Jewelry as Art
When I first moved to NYC, I used to work at an antiques gallery which sold jewelry predominantly from the Victorian Era. While the 19th century is generally considered to be the beginning of industrialization and modernism, it was also, in many ways, a time rife with old-fashioned sentimentality. Jewelry of this period often incorporated elaborate designs woven out of a loved one's hair, as in this brooch from the Smithsonian Cooper-Hewitt, National Design Museum.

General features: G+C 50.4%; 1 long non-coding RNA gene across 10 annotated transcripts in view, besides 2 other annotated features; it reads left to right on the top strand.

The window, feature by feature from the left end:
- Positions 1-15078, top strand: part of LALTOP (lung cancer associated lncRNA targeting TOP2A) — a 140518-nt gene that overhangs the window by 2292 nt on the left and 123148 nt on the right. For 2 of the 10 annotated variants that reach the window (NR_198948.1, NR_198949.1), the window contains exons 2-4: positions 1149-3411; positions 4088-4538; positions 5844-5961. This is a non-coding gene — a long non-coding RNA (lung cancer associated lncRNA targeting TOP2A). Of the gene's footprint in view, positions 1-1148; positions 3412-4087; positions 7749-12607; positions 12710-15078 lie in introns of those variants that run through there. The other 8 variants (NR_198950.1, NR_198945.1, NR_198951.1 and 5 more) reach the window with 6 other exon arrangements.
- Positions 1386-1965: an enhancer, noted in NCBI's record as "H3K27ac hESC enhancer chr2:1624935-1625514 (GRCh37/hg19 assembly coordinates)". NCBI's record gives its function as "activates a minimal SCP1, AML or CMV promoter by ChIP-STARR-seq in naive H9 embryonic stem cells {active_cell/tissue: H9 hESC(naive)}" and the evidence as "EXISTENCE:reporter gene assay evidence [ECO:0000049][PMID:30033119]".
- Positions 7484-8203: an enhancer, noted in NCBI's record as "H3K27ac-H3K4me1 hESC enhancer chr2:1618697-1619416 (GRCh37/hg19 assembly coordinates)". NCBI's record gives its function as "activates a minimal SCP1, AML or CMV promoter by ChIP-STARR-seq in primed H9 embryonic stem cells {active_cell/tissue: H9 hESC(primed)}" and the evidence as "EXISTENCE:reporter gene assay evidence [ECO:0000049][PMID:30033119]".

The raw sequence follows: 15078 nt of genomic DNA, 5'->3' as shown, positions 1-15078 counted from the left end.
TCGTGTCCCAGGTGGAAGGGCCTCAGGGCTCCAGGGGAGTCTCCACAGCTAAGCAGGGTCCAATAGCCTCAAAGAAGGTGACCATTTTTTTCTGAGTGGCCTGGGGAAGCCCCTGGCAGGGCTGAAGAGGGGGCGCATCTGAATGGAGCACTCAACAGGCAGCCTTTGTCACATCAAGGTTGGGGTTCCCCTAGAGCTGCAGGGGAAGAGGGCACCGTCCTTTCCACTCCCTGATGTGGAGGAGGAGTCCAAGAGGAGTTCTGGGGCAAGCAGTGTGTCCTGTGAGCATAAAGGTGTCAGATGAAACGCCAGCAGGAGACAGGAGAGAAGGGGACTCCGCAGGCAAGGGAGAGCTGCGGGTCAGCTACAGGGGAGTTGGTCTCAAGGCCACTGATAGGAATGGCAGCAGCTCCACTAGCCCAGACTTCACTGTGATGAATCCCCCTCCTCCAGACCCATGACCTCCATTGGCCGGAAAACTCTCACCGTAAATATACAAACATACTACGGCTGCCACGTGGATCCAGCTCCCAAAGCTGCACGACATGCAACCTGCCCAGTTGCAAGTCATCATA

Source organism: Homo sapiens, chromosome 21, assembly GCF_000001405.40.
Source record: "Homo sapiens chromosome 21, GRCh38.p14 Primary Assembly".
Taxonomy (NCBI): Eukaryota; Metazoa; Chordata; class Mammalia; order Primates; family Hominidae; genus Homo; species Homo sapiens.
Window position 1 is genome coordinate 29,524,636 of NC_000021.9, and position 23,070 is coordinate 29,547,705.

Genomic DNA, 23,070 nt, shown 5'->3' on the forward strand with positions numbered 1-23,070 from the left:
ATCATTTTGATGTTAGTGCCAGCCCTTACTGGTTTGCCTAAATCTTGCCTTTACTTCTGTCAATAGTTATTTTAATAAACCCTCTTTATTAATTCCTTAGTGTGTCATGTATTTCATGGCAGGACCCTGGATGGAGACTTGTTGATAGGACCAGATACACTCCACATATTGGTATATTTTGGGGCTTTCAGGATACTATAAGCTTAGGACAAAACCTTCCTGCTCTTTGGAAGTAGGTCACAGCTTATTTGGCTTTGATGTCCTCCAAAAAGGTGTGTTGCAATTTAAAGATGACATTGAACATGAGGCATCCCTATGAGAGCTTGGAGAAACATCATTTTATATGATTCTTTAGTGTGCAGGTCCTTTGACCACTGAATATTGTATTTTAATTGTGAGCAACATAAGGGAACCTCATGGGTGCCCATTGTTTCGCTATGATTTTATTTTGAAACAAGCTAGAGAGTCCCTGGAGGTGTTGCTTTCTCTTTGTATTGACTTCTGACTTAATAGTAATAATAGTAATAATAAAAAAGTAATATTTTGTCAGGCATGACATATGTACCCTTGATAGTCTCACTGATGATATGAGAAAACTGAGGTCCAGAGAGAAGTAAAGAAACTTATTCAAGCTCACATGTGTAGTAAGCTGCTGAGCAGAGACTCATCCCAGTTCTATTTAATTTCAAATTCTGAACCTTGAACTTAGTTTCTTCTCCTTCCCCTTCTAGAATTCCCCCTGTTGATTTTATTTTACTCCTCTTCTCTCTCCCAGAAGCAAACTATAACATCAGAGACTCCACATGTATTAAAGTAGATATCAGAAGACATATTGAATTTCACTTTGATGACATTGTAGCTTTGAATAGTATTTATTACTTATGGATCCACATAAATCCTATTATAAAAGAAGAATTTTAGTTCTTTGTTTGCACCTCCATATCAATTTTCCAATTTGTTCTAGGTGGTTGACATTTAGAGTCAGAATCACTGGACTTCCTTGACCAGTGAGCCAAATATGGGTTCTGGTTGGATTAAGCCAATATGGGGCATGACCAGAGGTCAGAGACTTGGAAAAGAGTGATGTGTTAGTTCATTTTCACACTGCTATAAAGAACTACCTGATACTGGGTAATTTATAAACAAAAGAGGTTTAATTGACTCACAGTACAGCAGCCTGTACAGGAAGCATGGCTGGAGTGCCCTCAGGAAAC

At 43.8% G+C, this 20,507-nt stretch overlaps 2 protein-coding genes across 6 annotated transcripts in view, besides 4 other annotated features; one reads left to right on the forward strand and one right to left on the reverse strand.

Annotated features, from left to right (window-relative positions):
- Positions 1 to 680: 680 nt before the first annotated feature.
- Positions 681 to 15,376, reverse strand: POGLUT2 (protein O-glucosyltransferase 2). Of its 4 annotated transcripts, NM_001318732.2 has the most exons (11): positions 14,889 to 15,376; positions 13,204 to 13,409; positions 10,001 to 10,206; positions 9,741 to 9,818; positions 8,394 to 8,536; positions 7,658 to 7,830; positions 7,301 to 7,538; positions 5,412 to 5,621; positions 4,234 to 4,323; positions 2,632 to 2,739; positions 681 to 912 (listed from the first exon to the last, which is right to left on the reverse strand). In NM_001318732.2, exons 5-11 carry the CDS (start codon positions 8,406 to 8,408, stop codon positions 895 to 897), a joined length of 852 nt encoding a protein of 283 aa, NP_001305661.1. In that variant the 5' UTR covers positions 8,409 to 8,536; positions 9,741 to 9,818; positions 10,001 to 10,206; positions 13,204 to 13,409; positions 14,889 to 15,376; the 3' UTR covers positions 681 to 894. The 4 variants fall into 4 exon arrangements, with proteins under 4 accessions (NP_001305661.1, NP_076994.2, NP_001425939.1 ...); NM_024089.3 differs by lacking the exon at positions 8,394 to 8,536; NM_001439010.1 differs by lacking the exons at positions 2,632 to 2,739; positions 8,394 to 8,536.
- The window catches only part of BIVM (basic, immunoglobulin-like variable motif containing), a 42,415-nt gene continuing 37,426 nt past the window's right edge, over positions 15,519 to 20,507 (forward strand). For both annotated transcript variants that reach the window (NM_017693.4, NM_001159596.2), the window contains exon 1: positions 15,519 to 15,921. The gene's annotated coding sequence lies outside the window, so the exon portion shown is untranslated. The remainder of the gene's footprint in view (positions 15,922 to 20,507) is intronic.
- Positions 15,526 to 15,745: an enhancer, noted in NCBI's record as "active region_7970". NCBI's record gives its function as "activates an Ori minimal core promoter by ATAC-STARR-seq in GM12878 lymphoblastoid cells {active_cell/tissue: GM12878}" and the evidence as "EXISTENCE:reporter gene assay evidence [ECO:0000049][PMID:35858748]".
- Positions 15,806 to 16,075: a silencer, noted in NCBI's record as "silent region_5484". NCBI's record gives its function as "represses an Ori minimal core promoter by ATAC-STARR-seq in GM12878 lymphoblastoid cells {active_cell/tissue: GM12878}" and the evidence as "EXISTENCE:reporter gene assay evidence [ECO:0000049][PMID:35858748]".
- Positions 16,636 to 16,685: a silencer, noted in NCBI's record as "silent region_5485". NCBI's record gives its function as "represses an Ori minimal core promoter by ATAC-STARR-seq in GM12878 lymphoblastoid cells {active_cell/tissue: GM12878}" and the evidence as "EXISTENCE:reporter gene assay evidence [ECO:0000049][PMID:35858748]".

What's also surprising about Victorian jewelry is that it is extremely lightweight because the pieces are hollow (gold was VERY expensive!). The only way you would know that is by handling it -- just as experts in ancient Greek vases or Fabergé can tell whether something is real or fake just by picking it up. Which is why I think if you really want to know jewelry as an art form, you need to wear it. I'd start learning by wearing a piece by Taher Chemirik!